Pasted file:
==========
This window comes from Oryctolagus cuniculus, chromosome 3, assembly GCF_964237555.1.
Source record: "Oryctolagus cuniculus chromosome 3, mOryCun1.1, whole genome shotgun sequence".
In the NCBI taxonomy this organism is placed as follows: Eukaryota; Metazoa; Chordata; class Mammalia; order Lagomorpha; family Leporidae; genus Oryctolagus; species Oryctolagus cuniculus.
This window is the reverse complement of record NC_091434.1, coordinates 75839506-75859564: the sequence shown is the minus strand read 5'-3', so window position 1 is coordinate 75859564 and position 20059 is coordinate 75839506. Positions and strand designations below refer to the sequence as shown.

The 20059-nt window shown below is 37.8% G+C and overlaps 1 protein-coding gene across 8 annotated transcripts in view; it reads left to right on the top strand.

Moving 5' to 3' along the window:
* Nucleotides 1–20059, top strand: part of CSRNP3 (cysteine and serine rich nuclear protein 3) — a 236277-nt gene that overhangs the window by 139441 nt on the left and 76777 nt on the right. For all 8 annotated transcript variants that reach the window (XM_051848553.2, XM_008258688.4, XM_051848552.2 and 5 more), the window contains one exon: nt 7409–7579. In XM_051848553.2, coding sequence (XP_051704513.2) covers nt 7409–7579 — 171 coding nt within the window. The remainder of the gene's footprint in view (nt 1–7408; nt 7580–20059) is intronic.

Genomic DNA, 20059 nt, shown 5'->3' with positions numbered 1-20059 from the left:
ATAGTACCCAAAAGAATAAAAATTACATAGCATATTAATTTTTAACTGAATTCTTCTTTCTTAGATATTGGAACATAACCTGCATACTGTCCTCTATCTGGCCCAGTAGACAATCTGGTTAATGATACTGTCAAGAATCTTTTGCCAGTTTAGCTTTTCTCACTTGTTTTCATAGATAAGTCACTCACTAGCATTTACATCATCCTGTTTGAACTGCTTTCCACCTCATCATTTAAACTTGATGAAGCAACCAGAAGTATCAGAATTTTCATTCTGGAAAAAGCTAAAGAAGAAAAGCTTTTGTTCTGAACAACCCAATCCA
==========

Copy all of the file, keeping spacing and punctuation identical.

This window comes from Oryctolagus cuniculus, chromosome 3, assembly GCF_964237555.1.
Source record: "Oryctolagus cuniculus chromosome 3, mOryCun1.1, whole genome shotgun sequence".
In the NCBI taxonomy this organism is placed as follows: Eukaryota; Metazoa; Chordata; class Mammalia; order Lagomorpha; family Leporidae; genus Oryctolagus; species Oryctolagus cuniculus.
This window is the reverse complement of record NC_091434.1, coordinates 75839506-75859564: the sequence shown is the minus strand read 5'-3', so window position 1 is coordinate 75859564 and position 20059 is coordinate 75839506. Positions and strand designations below refer to the sequence as shown.

The 20059-nt window shown below is 37.8% G+C and overlaps 1 protein-coding gene across 8 annotated transcripts in view; it reads left to right on the top strand.

Moving 5' to 3' along the window:
* Nucleotides 1–20059, top strand: part of CSRNP3 (cysteine and serine rich nuclear protein 3) — a 236277-nt gene that overhangs the window by 139441 nt on the left and 76777 nt on the right. For all 8 annotated transcript variants that reach the window (XM_051848553.2, XM_008258688.4, XM_051848552.2 and 5 more), the window contains one exon: nt 7409–7579. In XM_051848553.2, coding sequence (XP_051704513.2) covers nt 7409–7579 — 171 coding nt within the window. The remainder of the gene's footprint in view (nt 1–7408; nt 7580–20059) is intronic.

Genomic DNA, 20059 nt, shown 5'->3' with positions numbered 1-20059 from the left:
ATAGTACCCAAAAGAATAAAAATTACATAGCATATTAATTTTTAACTGAATTCTTCTTTCTTAGATATTGGAACATAACCTGCATACTGTCCTCTATCTGGCCCAGTAGACAATCTGGTTAATGATACTGTCAAGAATCTTTTGCCAGTTTAGCTTTTCTCACTTGTTTTCATAGATAAGTCACTCACTAGCATTTACATCATCCTGTTTGAACTGCTTTCCACCTCATCATTTAAACTTGATGAAGCAACCAGAAGTATCAGAATTTTCATTCTGGAAAAAGCTAAAGAAGAAAAGCTTTTGTTCTGAACAACCCAATCCA